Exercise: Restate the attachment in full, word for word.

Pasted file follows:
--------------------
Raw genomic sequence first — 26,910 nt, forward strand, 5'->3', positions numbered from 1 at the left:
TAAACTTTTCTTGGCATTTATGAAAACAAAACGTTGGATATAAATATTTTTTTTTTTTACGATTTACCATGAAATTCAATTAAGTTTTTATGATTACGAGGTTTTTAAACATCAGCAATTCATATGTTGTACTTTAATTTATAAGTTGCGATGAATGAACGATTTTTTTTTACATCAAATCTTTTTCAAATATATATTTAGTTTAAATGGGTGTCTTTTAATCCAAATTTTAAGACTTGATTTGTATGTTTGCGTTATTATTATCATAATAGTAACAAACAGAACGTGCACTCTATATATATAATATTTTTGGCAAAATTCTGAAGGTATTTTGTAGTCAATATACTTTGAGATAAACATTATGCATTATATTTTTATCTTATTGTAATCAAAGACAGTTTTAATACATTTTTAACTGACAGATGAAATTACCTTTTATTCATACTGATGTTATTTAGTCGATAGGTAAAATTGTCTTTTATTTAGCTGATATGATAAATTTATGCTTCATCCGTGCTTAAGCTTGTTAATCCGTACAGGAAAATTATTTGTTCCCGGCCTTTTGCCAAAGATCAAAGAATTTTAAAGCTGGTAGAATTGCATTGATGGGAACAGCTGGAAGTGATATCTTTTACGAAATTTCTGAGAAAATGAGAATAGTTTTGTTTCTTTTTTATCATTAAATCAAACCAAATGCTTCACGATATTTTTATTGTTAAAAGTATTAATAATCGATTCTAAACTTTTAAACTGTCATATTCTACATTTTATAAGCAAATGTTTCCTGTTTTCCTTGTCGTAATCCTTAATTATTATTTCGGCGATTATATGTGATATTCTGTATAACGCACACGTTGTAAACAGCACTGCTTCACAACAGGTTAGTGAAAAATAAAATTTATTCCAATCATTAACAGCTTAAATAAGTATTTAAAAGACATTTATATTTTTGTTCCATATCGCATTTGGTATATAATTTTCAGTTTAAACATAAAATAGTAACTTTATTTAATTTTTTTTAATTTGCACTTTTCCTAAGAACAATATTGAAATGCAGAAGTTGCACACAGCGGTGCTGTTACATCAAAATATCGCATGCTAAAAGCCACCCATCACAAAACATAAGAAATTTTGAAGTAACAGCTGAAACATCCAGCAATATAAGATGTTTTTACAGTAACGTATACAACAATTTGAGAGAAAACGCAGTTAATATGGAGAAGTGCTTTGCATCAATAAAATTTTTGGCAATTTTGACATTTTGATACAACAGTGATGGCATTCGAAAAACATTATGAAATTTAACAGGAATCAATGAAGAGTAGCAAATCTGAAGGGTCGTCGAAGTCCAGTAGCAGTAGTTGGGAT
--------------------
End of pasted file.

Raw genomic sequence first — 26,910 nt, forward strand, 5'->3', positions numbered from 1 at the left:
TAAACTTTTCTTGGCATTTATGAAAACAAAACGTTGGATATAAATATTTTTTTTTTTTACGATTTACCATGAAATTCAATTAAGTTTTTATGATTACGAGGTTTTTAAACATCAGCAATTCATATGTTGTACTTTAATTTATAAGTTGCGATGAATGAACGATTTTTTTTTACATCAAATCTTTTTCAAATATATATTTAGTTTAAATGGGTGTCTTTTAATCCAAATTTTAAGACTTGATTTGTATGTTTGCGTTATTATTATCATAATAGTAACAAACAGAACGTGCACTCTATATATATAATATTTTTGGCAAAATTCTGAAGGTATTTTGTAGTCAATATACTTTGAGATAAACATTATGCATTATATTTTTATCTTATTGTAATCAAAGACAGTTTTAATACATTTTTAACTGACAGATGAAATTACCTTTTATTCATACTGATGTTATTTAGTCGATAGGTAAAATTGTCTTTTATTTAGCTGATATGATAAATTTATGCTTCATCCGTGCTTAAGCTTGTTAATCCGTACAGGAAAATTATTTGTTCCCGGCCTTTTGCCAAAGATCAAAGAATTTTAAAGCTGGTAGAATTGCATTGATGGGAACAGCTGGAAGTGATATCTTTTACGAAATTTCTGAGAAAATGAGAATAGTTTTGTTTCTTTTTTATCATTAAATCAAACCAAATGCTTCACGATATTTTTATTGTTAAAAGTATTAATAATCGATTCTAAACTTTTAAACTGTCATATTCTACATTTTATAAGCAAATGTTTCCTGTTTTCCTTGTCGTAATCCTTAATTATTATTTCGGCGATTATATGTGATATTCTGTATAACGCACACGTTGTAAACAGCACTGCTTCACAACAGGTTAGTGAAAAATAAAATTTATTCCAATCATTAACAGCTTAAATAAGTATTTAAAAGACATTTATATTTTTGTTCCATATCGCATTTGGTATATAATTTTCAGTTTAAACATAAAATAGTAACTTTATTTAATTTTTTTTAATTTGCACTTTTCCTAAGAACAATATTGAAATGCAGAAGTTGCACACAGCGGTGCTGTTACATCAAAATATCGCATGCTAAAAGCCACCCATCACAAAACATAAGAAATTTTGAAGTAACAGCTGAAACATCCAGCAATATAAGATGTTTTTACAGTAACGTATACAACAATTTGAGAGAAAACGCAGTTAATATGGAGAAGTGCTTTGCATCAATAAAATTTTTGGCAATTTTGACATTTTGATACAACAGTGATGGCATTCGAAAAACATTATGAAATTTAACAGGAATCAATGAAGAGTAGCAAATCTGAAGGGTCGTCGAAGTCCAGTAGCAGTAGTTGGGAT